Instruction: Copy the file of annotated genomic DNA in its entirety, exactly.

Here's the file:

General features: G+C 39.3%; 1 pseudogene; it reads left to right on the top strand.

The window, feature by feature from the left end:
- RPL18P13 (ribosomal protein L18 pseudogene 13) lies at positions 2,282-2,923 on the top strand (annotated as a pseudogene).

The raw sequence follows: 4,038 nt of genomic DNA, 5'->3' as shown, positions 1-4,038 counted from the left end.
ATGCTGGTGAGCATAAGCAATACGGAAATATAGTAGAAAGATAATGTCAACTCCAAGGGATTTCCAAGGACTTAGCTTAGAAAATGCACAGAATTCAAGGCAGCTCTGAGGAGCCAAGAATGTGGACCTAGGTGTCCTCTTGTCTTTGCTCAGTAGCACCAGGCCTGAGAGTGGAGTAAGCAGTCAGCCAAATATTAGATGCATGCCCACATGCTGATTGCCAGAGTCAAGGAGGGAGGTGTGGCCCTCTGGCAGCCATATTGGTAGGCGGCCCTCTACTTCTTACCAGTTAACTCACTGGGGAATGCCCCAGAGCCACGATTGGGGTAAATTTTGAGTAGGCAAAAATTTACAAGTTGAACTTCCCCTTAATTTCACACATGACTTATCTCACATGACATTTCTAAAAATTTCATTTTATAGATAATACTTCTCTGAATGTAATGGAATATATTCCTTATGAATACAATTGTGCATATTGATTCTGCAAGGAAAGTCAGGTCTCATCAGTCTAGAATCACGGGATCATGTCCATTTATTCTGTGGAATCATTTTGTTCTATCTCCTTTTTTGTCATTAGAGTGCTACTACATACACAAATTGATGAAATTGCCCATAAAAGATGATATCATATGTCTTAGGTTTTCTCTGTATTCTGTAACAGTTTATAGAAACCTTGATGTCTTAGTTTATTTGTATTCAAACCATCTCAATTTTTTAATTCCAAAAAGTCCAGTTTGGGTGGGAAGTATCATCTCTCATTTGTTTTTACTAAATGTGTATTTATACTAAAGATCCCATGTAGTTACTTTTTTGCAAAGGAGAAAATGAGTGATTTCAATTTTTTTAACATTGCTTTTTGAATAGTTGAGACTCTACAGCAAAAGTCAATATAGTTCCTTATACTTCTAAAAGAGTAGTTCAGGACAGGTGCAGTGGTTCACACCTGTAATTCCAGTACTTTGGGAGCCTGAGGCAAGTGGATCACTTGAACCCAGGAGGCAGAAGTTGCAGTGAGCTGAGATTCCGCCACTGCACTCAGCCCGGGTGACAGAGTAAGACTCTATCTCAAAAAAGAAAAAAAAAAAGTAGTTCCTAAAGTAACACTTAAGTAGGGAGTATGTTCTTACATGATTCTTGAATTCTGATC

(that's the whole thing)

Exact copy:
General features: G+C 39.3%; 1 pseudogene; it reads left to right on the top strand.

The window, feature by feature from the left end:
- RPL18P13 (ribosomal protein L18 pseudogene 13) lies at positions 2,282-2,923 on the top strand (annotated as a pseudogene).

The raw sequence follows: 4,038 nt of genomic DNA, 5'->3' as shown, positions 1-4,038 counted from the left end.
ATGCTGGTGAGCATAAGCAATACGGAAATATAGTAGAAAGATAATGTCAACTCCAAGGGATTTCCAAGGACTTAGCTTAGAAAATGCACAGAATTCAAGGCAGCTCTGAGGAGCCAAGAATGTGGACCTAGGTGTCCTCTTGTCTTTGCTCAGTAGCACCAGGCCTGAGAGTGGAGTAAGCAGTCAGCCAAATATTAGATGCATGCCCACATGCTGATTGCCAGAGTCAAGGAGGGAGGTGTGGCCCTCTGGCAGCCATATTGGTAGGCGGCCCTCTACTTCTTACCAGTTAACTCACTGGGGAATGCCCCAGAGCCACGATTGGGGTAAATTTTGAGTAGGCAAAAATTTACAAGTTGAACTTCCCCTTAATTTCACACATGACTTATCTCACATGACATTTCTAAAAATTTCATTTTATAGATAATACTTCTCTGAATGTAATGGAATATATTCCTTATGAATACAATTGTGCATATTGATTCTGCAAGGAAAGTCAGGTCTCATCAGTCTAGAATCACGGGATCATGTCCATTTATTCTGTGGAATCATTTTGTTCTATCTCCTTTTTTGTCATTAGAGTGCTACTACATACACAAATTGATGAAATTGCCCATAAAAGATGATATCATATGTCTTAGGTTTTCTCTGTATTCTGTAACAGTTTATAGAAACCTTGATGTCTTAGTTTATTTGTATTCAAACCATCTCAATTTTTTAATTCCAAAAAGTCCAGTTTGGGTGGGAAGTATCATCTCTCATTTGTTTTTACTAAATGTGTATTTATACTAAAGATCCCATGTAGTTACTTTTTTGCAAAGGAGAAAATGAGTGATTTCAATTTTTTTAACATTGCTTTTTGAATAGTTGAGACTCTACAGCAAAAGTCAATATAGTTCCTTATACTTCTAAAAGAGTAGTTCAGGACAGGTGCAGTGGTTCACACCTGTAATTCCAGTACTTTGGGAGCCTGAGGCAAGTGGATCACTTGAACCCAGGAGGCAGAAGTTGCAGTGAGCTGAGATTCCGCCACTGCACTCAGCCCGGGTGACAGAGTAAGACTCTATCTCAAAAAAGAAAAAAAAAAAGTAGTTCCTAAAGTAACACTTAAGTAGGGAGTATGTTCTTACATGATTCTTGAATTCTGATC